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BOB’s & BOV’s • Re: Survival Bucket

February 8, 2017 theoutback 0

I just put 3 together this weekend, but they are more food based buckets though. Some things like tuna and such will need to be rotated, so it will be part of the 1st of the year to do list, like changing batteries in smoke alarms.

Statistics: Posted by theoutback — Wed Feb 08, 2017 5:28 am


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BOB’s & BOV’s • Re: Survival Bucket

February 8, 2017 apache235 0

Yup, I get different supplies than on that list, store them in a smaller backpack along with a supply of food and water purification stuff (or filter), knife and a good fire steel, some tinder etc. Leave the store bought kits and make your own.

Statistics: Posted by apache235 — Tue Feb 07, 2017 9:36 pm


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BOB’s & BOV’s • Re: First BOB (Heavy Loadout)

January 29, 2017 Fyrediver 0

Something previously mentioned: can you stash supplies at your friend’s house and lighten your load so you can move faster? Are you going to fish and set snares or cover distance as quickly as possible? Ammo is heavy. Be realistic about your plans and abilities.

Can you lose the pack and still have basic survival supplies (ie in the pockets of your vest or waist pouch)? I suggest packing in layers: Pack, Vest, Jacket/pants pockets.

Plastic ponchos are pretty fragile. I’d suggest going with something more durable. Wiggy’s makes a nice one and has a very nice poncho liner to go with it. I carry two lightweight, ripstop ponchos. One can be a shelter and the second is my “sleeping bag” when combined with the liner or any other clothing I have.

Might want to consider a lightweight pair of rain pants or chaps. Ponchos are notorious for getting the legs soaking wet. Also they’ll keep you warm if its windy.

I fail to see anything about waterproof bags, flotation, etc for river travel. How are you keeping the contents dry and floating in the event of a capsize/sinking etc? How are you going to keep YOU floating in the same situation?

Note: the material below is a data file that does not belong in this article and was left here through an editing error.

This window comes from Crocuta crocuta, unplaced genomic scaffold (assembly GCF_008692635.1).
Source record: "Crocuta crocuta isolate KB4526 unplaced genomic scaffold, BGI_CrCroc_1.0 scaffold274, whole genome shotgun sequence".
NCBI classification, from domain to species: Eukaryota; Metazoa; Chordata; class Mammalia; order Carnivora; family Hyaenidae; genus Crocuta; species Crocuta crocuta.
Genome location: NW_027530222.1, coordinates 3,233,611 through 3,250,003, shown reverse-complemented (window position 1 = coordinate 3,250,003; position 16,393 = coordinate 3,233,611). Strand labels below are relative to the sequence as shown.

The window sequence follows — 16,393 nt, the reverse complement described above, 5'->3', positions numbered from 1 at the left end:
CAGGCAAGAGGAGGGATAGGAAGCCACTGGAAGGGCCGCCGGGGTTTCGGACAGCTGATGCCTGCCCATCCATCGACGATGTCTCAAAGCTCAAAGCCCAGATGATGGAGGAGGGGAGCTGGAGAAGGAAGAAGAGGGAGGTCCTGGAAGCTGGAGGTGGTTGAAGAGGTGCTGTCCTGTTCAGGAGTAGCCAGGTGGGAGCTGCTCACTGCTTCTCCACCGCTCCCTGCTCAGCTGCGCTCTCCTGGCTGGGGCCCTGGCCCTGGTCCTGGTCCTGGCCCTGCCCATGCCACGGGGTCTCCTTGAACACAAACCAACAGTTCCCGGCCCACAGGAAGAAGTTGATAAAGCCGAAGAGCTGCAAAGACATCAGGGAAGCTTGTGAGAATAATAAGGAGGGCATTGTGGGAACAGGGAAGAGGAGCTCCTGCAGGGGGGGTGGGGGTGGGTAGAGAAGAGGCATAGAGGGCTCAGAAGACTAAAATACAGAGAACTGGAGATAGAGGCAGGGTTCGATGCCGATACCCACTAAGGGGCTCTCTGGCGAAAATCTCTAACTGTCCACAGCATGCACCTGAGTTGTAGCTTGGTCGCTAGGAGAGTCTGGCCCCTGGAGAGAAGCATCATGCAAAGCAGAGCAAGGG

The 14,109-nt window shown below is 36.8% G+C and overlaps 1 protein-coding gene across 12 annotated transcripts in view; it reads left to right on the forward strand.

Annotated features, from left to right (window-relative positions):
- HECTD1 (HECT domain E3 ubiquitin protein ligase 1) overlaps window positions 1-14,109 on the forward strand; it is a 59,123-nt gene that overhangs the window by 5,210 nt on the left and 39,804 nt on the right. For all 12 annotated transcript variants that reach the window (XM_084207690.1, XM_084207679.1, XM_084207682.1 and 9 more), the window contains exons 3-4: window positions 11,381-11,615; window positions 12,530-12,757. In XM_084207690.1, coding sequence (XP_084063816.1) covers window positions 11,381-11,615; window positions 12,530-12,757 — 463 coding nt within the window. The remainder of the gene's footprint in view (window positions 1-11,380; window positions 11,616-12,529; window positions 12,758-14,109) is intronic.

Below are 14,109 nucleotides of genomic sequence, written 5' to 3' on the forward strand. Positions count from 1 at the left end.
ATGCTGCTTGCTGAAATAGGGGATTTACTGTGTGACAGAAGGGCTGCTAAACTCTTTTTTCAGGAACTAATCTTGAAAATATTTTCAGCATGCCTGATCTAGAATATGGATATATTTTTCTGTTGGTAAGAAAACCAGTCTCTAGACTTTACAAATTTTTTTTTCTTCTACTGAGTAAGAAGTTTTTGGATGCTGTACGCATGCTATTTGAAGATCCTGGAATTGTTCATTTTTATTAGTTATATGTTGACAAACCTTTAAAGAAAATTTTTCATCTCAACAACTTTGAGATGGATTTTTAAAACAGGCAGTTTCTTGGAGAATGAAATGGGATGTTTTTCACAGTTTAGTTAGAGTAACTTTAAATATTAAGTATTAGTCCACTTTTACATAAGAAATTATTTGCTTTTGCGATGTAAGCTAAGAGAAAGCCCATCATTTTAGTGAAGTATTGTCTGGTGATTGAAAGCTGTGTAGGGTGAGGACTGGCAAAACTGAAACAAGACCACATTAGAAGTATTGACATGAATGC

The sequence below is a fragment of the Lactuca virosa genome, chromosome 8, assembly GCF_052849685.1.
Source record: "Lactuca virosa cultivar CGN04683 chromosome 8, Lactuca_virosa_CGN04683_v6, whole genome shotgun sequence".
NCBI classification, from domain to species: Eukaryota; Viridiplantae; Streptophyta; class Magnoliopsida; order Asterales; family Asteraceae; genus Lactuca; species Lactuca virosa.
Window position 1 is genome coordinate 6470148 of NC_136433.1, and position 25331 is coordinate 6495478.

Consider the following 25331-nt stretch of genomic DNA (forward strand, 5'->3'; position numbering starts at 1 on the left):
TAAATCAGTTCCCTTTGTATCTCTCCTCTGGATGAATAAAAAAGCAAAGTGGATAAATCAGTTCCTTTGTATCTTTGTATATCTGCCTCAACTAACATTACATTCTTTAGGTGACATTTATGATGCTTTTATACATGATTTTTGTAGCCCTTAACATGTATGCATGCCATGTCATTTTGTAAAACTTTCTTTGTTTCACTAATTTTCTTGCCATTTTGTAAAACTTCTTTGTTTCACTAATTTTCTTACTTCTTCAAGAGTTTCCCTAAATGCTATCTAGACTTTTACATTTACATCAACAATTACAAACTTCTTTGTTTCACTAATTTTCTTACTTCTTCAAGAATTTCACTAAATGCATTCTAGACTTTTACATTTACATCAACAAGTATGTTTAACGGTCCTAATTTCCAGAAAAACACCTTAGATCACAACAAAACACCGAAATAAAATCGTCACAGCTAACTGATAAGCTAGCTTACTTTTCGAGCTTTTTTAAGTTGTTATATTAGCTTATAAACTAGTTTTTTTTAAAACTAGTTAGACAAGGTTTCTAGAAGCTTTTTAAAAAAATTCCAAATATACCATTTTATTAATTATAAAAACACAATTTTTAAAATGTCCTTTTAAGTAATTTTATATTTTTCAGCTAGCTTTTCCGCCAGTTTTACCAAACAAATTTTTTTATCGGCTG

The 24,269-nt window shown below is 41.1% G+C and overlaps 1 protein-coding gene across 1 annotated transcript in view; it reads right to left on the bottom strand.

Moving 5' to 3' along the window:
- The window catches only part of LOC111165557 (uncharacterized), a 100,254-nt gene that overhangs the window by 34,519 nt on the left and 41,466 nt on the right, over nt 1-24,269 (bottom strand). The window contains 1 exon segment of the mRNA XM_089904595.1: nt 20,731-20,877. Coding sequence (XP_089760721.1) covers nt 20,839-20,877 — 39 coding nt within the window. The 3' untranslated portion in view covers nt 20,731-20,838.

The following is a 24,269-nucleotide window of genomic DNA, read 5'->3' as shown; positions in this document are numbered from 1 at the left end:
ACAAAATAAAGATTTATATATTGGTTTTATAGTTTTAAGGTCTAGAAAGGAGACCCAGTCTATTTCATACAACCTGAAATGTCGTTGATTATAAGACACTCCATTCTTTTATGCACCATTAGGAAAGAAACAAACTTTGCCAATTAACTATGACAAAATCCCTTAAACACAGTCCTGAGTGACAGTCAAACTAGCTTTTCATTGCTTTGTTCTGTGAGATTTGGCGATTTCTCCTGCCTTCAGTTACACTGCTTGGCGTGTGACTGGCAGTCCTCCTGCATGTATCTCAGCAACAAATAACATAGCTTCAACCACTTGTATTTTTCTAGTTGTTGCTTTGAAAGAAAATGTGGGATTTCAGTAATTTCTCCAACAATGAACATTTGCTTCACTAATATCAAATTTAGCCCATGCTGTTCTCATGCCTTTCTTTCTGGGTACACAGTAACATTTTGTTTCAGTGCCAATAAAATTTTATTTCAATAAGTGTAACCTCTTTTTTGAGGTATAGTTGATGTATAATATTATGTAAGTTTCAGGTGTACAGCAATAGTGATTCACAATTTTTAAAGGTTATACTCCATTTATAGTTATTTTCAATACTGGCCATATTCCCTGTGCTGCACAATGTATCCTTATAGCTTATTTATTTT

Ditch the first aid book and just learn first aid. Also, I’m a fan of Israeli battle dressings but you can improvise them with the addition of an elastic wrap bandage. Triangular bandage is also very useful to bandage wounds, make a sling etc. Again, just learn first aid. The more wilderness focused the better. Improvisation is your friend.

Climbing rope (dynamic) is heavy and quite bulky. What are your plans for that? Any equipment to go with it? Webbing, carabiners, etc? Thin, lighter rope can be had to do similar functions depending on what you’re planning on doing with it. Dynamic versus Static.

How are you carrying the pistol? Presuming it’s going to be quickly available but you’re also wearing a pack. Have you seen the Hill People Gear kit bags? http://www.hillpeoplegear.com/Products/ … fault.aspx

I’m a fan of modern LED lights using AAA batteries. I carry a headlamp and a handheld lamp which both use the AAA batteries. A LOT of light and where you want it.

Have you ever worn your ballistic vest and the pack? I’d try it and then also figure out if the layers work together or if there are conflicts when you put it all on.

Why the Allen set for the scope? Usually there’s just one size but what do you need a set for?

Might want to add a small roll of duct tape — can wrap it around one of your water bottles or a pencil. Quite helpful for repairs.

Three pair of gloves? Can you get by with two working gloves?

My 24 – 48 hour GHB (kit) weighs about 25 lbs and is intended to get me over 25 miles overland. I have supplies in my car (folding shovel, tomahawk, extra jacket, etc) and in my office that can supplement the kit depending on the situation but my basic kit is very lightweight. My personal plan is to cover the distance as quickly as possible. I have duplicates and redundancies in my kit but they get progressively smaller the closer you get to my body. ie a road flare in my pack is a tiny lighter sparker in my jacket pocket.

You’re well on the way. Good job.

Statistics: Posted by Fyrediver — Sat Jan 28, 2017 7:45 pm